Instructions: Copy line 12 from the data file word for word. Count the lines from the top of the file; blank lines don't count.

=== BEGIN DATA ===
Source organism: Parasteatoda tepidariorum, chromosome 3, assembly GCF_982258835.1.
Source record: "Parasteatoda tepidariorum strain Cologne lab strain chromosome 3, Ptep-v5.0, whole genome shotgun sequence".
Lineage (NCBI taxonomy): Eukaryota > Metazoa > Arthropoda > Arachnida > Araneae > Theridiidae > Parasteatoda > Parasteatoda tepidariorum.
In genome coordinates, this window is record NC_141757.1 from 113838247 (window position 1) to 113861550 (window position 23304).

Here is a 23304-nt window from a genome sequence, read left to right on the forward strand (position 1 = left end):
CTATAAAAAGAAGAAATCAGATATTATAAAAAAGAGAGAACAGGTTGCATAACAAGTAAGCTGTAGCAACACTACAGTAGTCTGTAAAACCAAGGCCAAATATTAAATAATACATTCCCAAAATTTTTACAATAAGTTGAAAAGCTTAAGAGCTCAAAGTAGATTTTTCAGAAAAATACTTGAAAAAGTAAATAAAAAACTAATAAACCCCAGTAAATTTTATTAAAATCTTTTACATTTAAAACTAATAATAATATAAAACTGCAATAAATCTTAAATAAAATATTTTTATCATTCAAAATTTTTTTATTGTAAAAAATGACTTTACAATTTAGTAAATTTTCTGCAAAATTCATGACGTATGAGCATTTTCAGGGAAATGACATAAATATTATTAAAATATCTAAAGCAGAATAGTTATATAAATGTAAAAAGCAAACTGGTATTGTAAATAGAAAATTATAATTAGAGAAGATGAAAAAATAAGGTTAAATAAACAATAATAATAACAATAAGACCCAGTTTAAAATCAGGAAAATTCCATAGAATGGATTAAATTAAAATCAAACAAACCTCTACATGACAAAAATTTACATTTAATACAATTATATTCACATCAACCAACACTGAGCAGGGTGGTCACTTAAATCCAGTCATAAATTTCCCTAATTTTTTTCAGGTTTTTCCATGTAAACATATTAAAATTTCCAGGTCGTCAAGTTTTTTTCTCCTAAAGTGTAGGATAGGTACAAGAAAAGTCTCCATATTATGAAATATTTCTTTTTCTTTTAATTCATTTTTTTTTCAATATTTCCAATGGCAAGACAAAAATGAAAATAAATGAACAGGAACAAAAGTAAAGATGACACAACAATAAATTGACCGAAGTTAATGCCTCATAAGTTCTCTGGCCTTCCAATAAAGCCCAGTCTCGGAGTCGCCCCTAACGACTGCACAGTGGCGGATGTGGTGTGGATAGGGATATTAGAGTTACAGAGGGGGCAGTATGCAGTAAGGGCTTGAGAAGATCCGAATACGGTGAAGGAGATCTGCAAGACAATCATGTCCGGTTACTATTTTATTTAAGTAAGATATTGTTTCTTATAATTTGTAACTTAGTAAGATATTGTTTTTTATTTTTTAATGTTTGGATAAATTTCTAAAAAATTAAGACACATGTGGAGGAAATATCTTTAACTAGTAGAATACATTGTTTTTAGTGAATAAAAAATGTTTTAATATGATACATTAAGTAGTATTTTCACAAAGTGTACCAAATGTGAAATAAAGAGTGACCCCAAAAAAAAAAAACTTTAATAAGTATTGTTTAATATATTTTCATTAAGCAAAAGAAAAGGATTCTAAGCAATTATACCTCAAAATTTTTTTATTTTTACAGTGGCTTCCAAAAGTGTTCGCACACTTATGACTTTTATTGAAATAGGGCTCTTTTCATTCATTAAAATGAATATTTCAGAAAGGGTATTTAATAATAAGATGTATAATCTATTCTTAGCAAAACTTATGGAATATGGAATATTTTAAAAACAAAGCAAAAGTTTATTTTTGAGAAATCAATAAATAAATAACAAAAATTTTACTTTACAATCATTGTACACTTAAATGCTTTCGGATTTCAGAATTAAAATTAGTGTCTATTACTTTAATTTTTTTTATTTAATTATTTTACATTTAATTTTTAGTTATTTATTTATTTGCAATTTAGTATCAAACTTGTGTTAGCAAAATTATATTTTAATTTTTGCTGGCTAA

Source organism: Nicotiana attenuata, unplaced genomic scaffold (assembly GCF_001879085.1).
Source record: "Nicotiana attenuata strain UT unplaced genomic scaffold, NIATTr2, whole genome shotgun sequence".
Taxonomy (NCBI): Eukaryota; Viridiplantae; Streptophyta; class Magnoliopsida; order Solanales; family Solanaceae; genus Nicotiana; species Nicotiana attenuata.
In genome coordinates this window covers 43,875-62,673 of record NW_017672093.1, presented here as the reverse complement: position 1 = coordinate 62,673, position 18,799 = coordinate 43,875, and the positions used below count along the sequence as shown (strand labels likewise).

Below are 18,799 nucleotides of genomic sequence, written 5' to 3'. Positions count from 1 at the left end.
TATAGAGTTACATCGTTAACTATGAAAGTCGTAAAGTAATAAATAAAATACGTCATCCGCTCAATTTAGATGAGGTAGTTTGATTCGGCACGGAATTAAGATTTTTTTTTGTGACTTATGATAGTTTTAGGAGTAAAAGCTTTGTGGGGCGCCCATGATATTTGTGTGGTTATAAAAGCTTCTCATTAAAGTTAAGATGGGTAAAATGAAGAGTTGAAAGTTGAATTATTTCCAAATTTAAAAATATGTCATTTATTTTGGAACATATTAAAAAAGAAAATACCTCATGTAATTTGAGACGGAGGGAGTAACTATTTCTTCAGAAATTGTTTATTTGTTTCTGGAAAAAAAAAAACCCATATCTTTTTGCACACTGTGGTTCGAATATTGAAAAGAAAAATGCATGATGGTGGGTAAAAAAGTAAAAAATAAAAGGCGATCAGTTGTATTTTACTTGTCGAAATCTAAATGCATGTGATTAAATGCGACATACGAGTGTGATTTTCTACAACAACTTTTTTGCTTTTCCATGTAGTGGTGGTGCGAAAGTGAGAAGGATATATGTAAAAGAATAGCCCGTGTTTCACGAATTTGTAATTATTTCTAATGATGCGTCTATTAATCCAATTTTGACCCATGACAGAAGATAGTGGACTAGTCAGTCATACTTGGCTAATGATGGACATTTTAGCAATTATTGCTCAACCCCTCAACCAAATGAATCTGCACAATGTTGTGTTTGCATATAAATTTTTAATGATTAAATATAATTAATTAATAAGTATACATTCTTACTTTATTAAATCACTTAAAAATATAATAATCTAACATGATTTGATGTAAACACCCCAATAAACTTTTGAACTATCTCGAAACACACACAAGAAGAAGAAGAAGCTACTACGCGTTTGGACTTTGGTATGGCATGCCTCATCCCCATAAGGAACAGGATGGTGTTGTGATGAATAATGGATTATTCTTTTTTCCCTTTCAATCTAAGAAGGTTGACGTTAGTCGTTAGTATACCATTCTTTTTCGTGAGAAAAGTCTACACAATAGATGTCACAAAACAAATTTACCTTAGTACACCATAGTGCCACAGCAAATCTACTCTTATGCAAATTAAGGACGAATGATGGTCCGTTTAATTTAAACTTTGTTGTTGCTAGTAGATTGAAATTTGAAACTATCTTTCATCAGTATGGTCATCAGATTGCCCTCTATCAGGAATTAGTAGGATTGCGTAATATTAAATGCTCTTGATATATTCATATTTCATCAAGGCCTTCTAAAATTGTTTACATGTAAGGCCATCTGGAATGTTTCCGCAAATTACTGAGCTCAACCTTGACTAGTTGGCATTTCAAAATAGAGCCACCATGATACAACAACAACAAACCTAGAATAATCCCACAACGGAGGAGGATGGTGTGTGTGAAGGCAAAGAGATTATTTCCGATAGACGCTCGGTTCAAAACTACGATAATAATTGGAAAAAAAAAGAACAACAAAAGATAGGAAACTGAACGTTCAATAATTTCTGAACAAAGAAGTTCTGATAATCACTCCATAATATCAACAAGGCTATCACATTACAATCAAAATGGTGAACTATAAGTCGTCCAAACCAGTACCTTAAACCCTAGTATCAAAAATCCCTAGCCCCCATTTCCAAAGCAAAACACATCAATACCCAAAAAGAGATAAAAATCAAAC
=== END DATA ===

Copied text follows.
TATAGAGTTACATCGTTAACTATGAAAGTCGTAAAGTAATAAATAAAATACGTCATCCGCTCAATTTAGATGAGGTAGTTTGATTCGGCACGGAATTAAGATTTTTTTTTGTGACTTATGATAGTTTTAGGAGTAAAAGCTTTGTGGGGCGCCCATGATATTTGTGTGGTTATAAAAGCTTCTCATTAAAGTTAAGATGGGTAAAATGAAGAGTTGAAAGTTGAATTATTTCCAAATTTAAAAATATGTCATTTATTTTGGAACATATTAAAAAAGAAAATACCTCATGTAATTTGAGACGGAGGGAGTAACTATTTCTTCAGAAATTGTTTATTTGTTTCTGGAAAAAAAAAAACCCATATCTTTTTGCACACTGTGGTTCGAATATTGAAAAGAAAAATGCATGATGGTGGGTAAAAAAGTAAAAAATAAAAGGCGATCAGTTGTATTTTACTTGTCGAAATCTAAATGCATGTGATTAAATGCGACATACGAGTGTGATTTTCTACAACAACTTTTTTGCTTTTCCATGTAGTGGTGGTGCGAAAGTGAGAAGGATATATGTAAAAGAATAGCCCGTGTTTCACGAATTTGTAATTATTTCTAATGATGCGTCTATTAATCCAATTTTGACCCATGACAGAAGATAGTGGACTAGTCAGTCATACTTGGCTAATGATGGACATTTTAGCAATTATTGCTCAACCCCTCAACCAAATGAATCTGCACAATGTTGTGTTTGCATATAAATTTTTAATGATTAAATATAATTAATTAATAAGTATACATTCTTACTTTATTAAATCACTTAAAAATATAATAATCTAACATGATTTGATGTAAACACCCCAATAAACTTTTGAACTATCTCGAAACACACACAAGAAGAAGAAGAAGCTACTACGCGTTTGGACTTTGGTATGGCATGCCTCATCCCCATAAGGAACAGGATGGTGTTGTGATGAATAATGGATTATTCTTTTTTCCCTTTCAATCTAAGAAGGTTGACGTTAGTCGTTAGTATACCATTCTTTTTCGTGAGAAAAGTCTACACAATAGATGTCACAAAACAAATTTACCTTAGTACACCATAGTGCCACAGCAAATCTACTCTTATGCAAATTAAGGACGAATGATGGTCCGTTTAATTTAAACTTTGTTGTTGCTAGTAGATTGAAATTTGAAACTATCTTTCATCAGTATGGTCATCAGATTGCCCTCTATCAGGAATTAGTAGGATTGCGTAATATTAAATGCTCTTGATATATTCATATTTCATCAAGGCCTTCTAAAATTGTTTACATGTAAGGCCATCTGGAATGTTTCCGCAAATTACTGAGCTCAACCTTGACTAGTTGGCATTTCAAAATAGAGCCACCATGATACAACAACAACAAACCTAGAATAATCCCACAACGGAGGAGGATGGTGTGTGTGAAGGCAAAGAGATTATTTCCGATAGACGCTCGGTTCAAAACTACGATAATAATTGGAAAAAAAAAGAACAACAAAAGATAGGAAACTGAACGTTCAATAATTTCTGAACAAAGAAGTTCTGATAATCACTCCATAATATCAACAAGGCTATCACATTACAATCAAAATGGTGAACTATAAGTCGTCCAAACCAGTACCTTAAACCCTAGTATCAAAAATCCCTAGCCCCCATTTCCAAAGCAAAACACATCAATACCCAAAAAGAGATAAAAATCAAAC